This was my third visit. I had been here in 1993 by myself, and again in 1994 with my brother. You actually enter from the New Mexico quadrant, and pay a fee for the honor. Three-quarters of the land is on the Navajo Nation, the Colorado quadrant is on the Ute Nation. The area is lined by simple swap-meet style structures where the locals sell their jewelry and other items. The surrounding lands are pretty. It's high desert with distant mountains and nearby canyons. We lucked out and didn't have to pay any fees. We spent 10 minutes at the monument. There's only so much excitement one can have standing in four states at once.

Our visit came at the end of a long but enjoyable day, which began in Gallup, New Mexico. We drove up through the Chuska Mountains and visited Roof Butte and Shiprock. From there we had lunch in Shiprock the town, then worked our way to Four Corners.

Here's an interesting article about the moument. It is the actual corner of the four adjoining states. Any newer datums and mappings that come along may shift the "actual" corner point somewhere else, but this point still wins out.

This model demonstrates
how to stand on
the corners.

The monument


North 36, West 111 Confluence Hunt

We stayed the night at a casino/hotel in Tawaoc, a Ute town in Colorado northeast of the Four Corners. The next day, we drove west aiming for Flagstaff. We drove to Ganado, then got on state route AZ-264, which crosses the Hopi Nation. This would be our first (and only) time on Hopi land.

We drove through and "visited" the town of Old Oraibi, which lies atop a bluff and is the (or one of the) oldest continuousy-inhabited villages in the Americas, dating to about the 1300s. The town is tiny and not geared to tourism in any manner. We never got out of the truck nor took photos, and the Hopi usually have strict rules against any sort of impromptu walks or hikes.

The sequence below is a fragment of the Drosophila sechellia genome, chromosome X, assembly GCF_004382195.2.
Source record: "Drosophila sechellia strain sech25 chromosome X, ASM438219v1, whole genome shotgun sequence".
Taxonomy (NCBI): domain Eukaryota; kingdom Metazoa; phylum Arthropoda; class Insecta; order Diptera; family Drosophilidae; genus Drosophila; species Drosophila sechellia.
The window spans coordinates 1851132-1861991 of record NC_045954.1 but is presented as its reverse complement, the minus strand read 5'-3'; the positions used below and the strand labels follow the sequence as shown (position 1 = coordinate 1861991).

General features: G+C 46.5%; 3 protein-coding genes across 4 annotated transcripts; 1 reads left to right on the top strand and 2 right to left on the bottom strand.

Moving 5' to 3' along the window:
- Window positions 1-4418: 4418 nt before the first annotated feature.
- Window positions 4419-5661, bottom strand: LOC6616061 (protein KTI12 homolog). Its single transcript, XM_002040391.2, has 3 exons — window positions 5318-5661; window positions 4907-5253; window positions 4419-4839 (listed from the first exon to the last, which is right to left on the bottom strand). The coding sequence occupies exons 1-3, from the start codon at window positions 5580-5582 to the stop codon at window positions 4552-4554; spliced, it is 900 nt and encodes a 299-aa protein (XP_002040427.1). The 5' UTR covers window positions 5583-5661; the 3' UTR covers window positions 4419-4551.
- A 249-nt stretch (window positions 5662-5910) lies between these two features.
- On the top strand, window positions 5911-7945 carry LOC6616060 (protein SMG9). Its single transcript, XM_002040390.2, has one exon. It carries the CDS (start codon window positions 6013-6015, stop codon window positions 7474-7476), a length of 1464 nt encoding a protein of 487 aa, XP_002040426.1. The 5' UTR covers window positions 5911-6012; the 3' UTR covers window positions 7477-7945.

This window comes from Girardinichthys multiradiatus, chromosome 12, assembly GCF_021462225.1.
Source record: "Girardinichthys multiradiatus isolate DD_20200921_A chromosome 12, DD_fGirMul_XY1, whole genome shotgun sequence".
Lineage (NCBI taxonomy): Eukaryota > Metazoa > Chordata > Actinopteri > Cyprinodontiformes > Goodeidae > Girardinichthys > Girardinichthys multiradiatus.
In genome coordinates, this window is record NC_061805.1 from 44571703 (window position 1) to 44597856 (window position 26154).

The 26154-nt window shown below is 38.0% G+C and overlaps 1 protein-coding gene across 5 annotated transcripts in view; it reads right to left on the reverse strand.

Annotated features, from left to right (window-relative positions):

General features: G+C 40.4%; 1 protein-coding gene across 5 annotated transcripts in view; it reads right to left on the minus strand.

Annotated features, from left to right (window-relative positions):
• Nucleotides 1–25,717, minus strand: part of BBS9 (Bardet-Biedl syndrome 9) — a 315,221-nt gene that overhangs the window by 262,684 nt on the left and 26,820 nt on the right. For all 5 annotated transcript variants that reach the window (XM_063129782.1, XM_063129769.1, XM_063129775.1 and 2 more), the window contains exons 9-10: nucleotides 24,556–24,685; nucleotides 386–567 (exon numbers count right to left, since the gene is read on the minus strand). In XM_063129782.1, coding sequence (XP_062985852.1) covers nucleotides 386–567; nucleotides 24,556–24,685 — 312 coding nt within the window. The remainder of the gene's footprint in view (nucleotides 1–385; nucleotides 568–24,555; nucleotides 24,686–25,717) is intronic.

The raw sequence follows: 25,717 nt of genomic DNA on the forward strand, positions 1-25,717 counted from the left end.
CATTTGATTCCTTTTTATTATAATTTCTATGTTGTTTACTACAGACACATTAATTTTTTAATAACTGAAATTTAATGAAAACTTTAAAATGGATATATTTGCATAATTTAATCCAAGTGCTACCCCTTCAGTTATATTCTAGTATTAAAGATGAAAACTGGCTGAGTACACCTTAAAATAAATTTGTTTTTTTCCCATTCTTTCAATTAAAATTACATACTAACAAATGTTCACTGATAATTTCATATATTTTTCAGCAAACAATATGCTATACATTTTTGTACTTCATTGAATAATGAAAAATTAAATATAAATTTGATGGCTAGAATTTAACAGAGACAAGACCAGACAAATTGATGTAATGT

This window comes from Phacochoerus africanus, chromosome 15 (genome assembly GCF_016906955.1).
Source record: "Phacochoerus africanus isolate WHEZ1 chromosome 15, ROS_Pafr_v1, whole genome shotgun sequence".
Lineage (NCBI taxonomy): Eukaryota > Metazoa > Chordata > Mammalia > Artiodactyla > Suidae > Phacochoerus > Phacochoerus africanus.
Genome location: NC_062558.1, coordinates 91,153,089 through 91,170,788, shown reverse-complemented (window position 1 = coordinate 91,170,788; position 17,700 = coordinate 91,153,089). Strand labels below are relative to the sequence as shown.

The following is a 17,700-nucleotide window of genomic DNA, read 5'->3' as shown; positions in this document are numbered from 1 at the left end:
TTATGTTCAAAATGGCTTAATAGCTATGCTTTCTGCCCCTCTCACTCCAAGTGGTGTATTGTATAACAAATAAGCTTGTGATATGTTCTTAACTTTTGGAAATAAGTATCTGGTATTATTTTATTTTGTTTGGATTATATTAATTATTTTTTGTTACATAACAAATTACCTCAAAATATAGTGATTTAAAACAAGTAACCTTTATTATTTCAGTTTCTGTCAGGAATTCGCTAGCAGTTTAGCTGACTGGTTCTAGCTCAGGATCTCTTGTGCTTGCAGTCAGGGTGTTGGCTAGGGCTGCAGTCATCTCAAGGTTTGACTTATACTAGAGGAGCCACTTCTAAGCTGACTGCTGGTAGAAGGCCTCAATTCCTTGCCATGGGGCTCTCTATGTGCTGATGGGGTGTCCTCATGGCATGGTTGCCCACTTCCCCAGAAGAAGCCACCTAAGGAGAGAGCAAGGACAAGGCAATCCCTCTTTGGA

Next up, I wanted to visit this confluence, but wasn't encouraged by the access as the land on both sides of the highway was fenced. However, the road to near the confluence is not fenced or otherwise proscribed. So I drove in a little and parked. Beth stayed with the truck and I took off for a quick hike. I descended the road onto a lower plateau then went off-road through low brush and grass to the spot.

More to the north the land opens up to spectacular canyons that would rival the Grand Canyon for beauty (if not depth) and in any other state would be a National Park. I am not sure what overall access is like here. Beth said a work truck came by while I was gone but they didn't hassle her about being there.






Lay of the land


(c) 2006, 2016 Scott Surgent. For entertainment purposes only. This report is not meant to replace maps, compass, gps and other common sense hiking/navigation items. Neither I nor the webhost can be held responsible for unfortunate situations that may arise based on these trip reports. Conditions (physical and legal) change over time! Some of these hikes are major mountaineering or backpacking endeavors that require skill, proper gear, proper fitness and general experience.